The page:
Our Parent Teacher Association (PTA) in conjunction with the teachers in our dual language preschool program have joined together in an effort to raise money for some of our teachers to travel to Italy to see the Reggio Emilia schools there.

One fundraising idea involves creating cards using children's artwork. Sets of cards will be sold at our school dance this coming Friday. The cards that have been created thus far are so beautiful. Each class has been encouraged to submit drawings to be scanned and folded into 3.5" x 5" cards. For whatever reason I had not taken the time to speak with our students about this and had not collected any of their fantastic artwork.

But, this past Friday our physical education teacher, Dan, asked them to draw or write about different ways they can stay healthy. Not only has he been making sure that their bodies get the exercise they need, but he has also been teaching them healthy habits. When he brought us their artwork I immediately thought they would make an amazing packet of cards with a 'Stay Healthy' theme.

Here are the things they came up with...

Jogging -

Biking -

Doing Jumping Jacks -

Lots of Weight Lifting -

And if you lift, you too can have an arm like this -

Eating healthy foods (this guy is eating an apple) -

And my FAVORITE: Jumping on a snake! -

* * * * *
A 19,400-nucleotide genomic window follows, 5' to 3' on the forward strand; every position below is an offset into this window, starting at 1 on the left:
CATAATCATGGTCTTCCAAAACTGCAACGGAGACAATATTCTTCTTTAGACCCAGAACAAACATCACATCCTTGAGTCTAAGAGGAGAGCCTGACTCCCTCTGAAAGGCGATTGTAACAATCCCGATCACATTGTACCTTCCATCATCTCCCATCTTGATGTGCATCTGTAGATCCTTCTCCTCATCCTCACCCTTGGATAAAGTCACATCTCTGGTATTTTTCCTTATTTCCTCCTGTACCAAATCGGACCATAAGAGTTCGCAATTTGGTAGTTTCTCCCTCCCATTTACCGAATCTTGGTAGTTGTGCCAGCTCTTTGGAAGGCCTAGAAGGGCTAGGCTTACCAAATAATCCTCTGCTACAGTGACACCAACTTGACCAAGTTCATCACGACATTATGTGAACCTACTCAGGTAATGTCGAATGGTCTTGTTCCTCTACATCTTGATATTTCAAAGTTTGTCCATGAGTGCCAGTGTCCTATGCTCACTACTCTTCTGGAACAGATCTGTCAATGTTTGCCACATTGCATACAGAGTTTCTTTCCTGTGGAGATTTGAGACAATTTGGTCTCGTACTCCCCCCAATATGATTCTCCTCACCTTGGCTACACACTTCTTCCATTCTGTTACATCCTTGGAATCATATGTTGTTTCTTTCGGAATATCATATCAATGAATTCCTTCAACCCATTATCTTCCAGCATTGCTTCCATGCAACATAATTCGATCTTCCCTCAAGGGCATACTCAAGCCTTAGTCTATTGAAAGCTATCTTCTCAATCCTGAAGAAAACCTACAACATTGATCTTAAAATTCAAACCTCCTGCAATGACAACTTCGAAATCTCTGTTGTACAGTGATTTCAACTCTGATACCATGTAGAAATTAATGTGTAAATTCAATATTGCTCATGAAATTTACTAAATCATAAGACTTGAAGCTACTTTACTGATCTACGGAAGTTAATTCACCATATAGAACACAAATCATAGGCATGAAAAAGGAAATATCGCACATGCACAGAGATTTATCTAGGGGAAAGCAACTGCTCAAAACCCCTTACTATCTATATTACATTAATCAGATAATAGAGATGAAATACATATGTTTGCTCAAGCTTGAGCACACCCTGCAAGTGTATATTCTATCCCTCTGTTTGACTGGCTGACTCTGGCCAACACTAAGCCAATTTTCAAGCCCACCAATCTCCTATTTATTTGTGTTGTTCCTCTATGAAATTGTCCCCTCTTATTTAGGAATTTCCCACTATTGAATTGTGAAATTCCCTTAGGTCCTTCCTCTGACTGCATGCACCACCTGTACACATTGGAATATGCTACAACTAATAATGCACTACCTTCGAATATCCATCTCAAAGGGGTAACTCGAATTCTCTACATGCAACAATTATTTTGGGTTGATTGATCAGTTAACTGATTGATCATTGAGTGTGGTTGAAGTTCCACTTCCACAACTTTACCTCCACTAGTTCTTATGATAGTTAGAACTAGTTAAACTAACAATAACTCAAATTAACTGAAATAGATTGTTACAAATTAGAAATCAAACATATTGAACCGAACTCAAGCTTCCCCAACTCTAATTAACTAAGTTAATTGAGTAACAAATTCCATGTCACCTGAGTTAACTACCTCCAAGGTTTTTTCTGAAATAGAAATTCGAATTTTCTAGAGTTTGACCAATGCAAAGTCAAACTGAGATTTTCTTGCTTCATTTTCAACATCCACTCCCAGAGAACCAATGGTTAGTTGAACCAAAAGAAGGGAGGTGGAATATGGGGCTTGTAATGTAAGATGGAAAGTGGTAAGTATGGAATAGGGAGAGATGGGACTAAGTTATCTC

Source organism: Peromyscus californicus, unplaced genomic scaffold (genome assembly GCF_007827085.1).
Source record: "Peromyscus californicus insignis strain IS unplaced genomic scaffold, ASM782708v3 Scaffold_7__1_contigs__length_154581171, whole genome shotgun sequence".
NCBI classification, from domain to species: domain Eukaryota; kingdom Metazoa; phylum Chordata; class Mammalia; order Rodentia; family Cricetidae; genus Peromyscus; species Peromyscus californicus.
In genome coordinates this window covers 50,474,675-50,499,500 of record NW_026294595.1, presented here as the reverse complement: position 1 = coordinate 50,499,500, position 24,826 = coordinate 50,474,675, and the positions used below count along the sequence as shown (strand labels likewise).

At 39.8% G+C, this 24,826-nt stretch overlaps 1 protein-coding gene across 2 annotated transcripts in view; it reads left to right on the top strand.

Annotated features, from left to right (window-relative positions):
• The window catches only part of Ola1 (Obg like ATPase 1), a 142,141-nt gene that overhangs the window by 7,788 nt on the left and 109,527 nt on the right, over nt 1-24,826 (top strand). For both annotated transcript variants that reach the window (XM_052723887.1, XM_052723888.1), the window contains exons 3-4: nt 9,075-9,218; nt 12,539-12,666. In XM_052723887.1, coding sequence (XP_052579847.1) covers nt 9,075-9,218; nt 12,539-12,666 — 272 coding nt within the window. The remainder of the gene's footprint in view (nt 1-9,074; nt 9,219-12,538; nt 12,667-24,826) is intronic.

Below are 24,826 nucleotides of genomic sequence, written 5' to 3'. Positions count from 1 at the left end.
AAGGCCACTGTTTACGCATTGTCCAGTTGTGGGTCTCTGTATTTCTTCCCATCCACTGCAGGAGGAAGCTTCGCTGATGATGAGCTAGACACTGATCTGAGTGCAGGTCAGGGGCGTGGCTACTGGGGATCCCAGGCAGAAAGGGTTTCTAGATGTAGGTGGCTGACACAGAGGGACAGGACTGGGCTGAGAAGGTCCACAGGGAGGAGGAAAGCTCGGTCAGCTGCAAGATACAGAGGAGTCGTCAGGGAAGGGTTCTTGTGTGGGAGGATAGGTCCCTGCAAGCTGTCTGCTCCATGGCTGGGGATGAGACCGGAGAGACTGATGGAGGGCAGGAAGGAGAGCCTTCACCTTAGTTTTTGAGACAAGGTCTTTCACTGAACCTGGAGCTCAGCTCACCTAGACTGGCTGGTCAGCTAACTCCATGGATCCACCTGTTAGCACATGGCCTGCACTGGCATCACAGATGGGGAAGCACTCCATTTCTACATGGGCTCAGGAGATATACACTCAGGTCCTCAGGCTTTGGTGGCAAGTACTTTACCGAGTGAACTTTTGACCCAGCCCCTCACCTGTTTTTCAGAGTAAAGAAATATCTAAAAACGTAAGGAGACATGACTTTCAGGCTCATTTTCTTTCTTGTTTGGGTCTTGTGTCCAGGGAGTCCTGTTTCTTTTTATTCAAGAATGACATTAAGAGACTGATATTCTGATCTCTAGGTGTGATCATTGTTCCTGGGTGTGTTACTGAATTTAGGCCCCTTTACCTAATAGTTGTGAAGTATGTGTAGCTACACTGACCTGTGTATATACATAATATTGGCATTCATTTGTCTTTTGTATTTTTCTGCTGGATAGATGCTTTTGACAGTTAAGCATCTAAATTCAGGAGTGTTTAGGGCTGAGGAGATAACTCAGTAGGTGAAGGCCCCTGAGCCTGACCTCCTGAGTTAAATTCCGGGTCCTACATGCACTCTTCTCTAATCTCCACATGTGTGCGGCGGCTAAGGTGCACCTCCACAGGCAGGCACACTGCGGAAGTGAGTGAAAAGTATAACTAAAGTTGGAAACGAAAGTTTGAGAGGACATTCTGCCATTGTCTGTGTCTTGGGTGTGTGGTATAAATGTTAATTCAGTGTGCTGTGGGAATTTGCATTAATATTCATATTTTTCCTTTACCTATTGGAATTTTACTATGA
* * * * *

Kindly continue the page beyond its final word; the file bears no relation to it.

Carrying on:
So, if you are interested in a set of these 'Stay Healthy' cards please let me know and I will see what I can do.

Saturday, February 2, 2008

The Garden of Love

Inspired by Reya I have joined the blogging community for Blog Poetry Slam. This poem by the poet and artist William Blake was published in 1794 in his masterpience Songs of Experience. It was brought to my attention by a former love. I should have known something was up.


I went to the Garden of Love.

And saw what I never had seen:

A Chapel wsa built in the midst,

Where I used to play on the green.

And the gates of this Chapel were shut,

And Thou shalt not, writ over the door;

So I turn'd to the Garden of Love,

That so many sweet flowers bore,

And I saw it was filled with graves,

And tomb-stones where flowers should be:

And Priests in black gowns, were walking their rounds,

And binding with briars, my joys & desires.